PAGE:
Ecuadorian shrimp exports dropped 11 percent in February 2024

The downward trend came two months before the country began facing higher countervailing duties from the U.S.
Workers processing shrimp at an Ecuadorian facility
Workers processing shrimp at an Ecuadorian facility | Photo courtesy of boost_solutions/Shutterstock
4 Min

Ecuador’s shrimp sector saw its year-over-year exports fall 11 percent in value in February 2024.

The South American country exported USD 453 million (EUR 418 million) in shrimp in February, compared to the USD 509 million (EUR 470 million) it sent abroad in the same month of 2023. In volume terms, it exported 201.5 million pounds in February, just 2.2 percent down from the 206 million pounds it exported during the same month of 2023, indicating a weaker sales price for its top seafood product.

Ecuador’s two main markets for shrimp exports are China and the U.S., which combined accounted for than 70 percent of Ecuador's shrimp sales in February. 

Ecuador shipped 102.9 million pounds of shrimp to China during the month, bringing in USD 211.7 million (EUR 195.3 million), down 21.5 percent in volume and 32.3 percent in value year over year. China also purchased just 51.1 percent of the total volume exported, compared to 63.6 percent of the total exported in February 2023. 

Ecuador sent 43.3 million pounds of shrimp to the United States in February, garnering USD 117.4 million (EUR 108.3 million), year-over-year increases of 30.3 percent in volume and 26.8 percent and value.

Ecuador also increased its European shrimp exports, sending 39.2 million pounds totaling USD 86.3 million (EUR 79.6 million) to the bloc in February 2024, compared to 31.3 million pounds and USD 77 million (EUR 71 million) exported in the same month of 2023 – a respective increase of 25.3 percent and 12 percent.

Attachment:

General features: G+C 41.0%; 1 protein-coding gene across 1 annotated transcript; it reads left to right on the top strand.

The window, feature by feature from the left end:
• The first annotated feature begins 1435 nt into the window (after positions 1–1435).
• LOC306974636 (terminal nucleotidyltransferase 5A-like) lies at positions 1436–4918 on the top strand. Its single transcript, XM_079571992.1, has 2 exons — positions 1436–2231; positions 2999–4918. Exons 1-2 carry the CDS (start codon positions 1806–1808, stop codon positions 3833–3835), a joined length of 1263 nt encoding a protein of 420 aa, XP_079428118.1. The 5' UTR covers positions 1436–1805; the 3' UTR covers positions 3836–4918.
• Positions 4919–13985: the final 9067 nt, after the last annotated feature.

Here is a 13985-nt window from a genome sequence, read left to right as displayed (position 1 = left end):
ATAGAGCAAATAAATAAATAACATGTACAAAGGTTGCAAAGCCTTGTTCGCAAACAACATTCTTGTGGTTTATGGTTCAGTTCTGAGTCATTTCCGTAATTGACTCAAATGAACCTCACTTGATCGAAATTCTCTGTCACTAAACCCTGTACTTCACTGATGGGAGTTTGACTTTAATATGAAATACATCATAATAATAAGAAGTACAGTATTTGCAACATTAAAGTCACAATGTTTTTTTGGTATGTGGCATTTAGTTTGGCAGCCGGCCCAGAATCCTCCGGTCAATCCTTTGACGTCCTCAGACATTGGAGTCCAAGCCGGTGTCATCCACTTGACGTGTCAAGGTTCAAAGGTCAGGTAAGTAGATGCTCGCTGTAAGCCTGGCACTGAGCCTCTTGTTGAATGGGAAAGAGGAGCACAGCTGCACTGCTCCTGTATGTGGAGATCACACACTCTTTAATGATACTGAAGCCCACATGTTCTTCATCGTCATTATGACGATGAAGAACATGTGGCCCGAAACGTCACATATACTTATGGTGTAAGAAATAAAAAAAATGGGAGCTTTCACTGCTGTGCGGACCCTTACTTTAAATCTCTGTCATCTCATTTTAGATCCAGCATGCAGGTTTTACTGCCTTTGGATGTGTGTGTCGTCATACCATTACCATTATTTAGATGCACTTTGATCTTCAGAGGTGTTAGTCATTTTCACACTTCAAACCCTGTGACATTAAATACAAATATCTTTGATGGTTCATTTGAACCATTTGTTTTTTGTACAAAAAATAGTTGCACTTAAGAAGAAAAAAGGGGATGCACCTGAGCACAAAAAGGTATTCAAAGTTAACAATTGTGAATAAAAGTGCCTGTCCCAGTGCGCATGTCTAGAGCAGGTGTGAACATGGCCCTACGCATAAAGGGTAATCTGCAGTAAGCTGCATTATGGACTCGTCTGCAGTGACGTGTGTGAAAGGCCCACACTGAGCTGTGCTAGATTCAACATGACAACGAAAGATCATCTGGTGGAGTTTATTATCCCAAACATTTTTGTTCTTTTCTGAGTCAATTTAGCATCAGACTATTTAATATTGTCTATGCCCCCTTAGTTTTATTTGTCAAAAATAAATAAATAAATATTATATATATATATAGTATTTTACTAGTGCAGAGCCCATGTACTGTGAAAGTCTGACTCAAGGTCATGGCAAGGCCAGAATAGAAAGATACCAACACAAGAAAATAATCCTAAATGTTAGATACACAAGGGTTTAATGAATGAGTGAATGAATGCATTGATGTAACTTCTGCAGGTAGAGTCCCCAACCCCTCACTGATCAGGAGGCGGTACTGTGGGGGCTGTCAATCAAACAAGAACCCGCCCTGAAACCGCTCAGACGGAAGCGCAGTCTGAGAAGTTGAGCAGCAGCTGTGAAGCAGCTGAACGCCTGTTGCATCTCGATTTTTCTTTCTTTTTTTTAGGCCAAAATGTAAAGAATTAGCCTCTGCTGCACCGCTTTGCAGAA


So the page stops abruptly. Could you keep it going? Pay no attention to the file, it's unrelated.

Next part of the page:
Ecuador will have a tougher time exporting its shrimp to the U.S. following the imposition of countervailing duties on 3 April. The U.S. Department of Commerce recently determined all Ecuadorian exporters except for two will face a 7.55 percent countervailing duty on all shrimp exports to the U.S. Sociedad Nacional de Galapagos is facing a 1.69 percent rate and Industrial Pesquera Santa Priscila is facing a duty of 13.41 percent. 

The preliminary determination is not final, and the department will not make its final determination until 5 August. However, as the preliminary determination has been sent to the Federal Register, U.S. Customs and Border Protection will now require cash deposits on imported shrimp equal to the preliminary rate. 

In addition to facing the increased duties, suppressed international prices, and irregular El Niño-driven weather conditions, Ecuador’s multi-billion-dollar shrimp sector also has to deal with three other obstacles: a proposed increase in taxes, higher logistics costs on the horizon, and sustained crime rates, all of which signal another turbulent year ahead for the industry.

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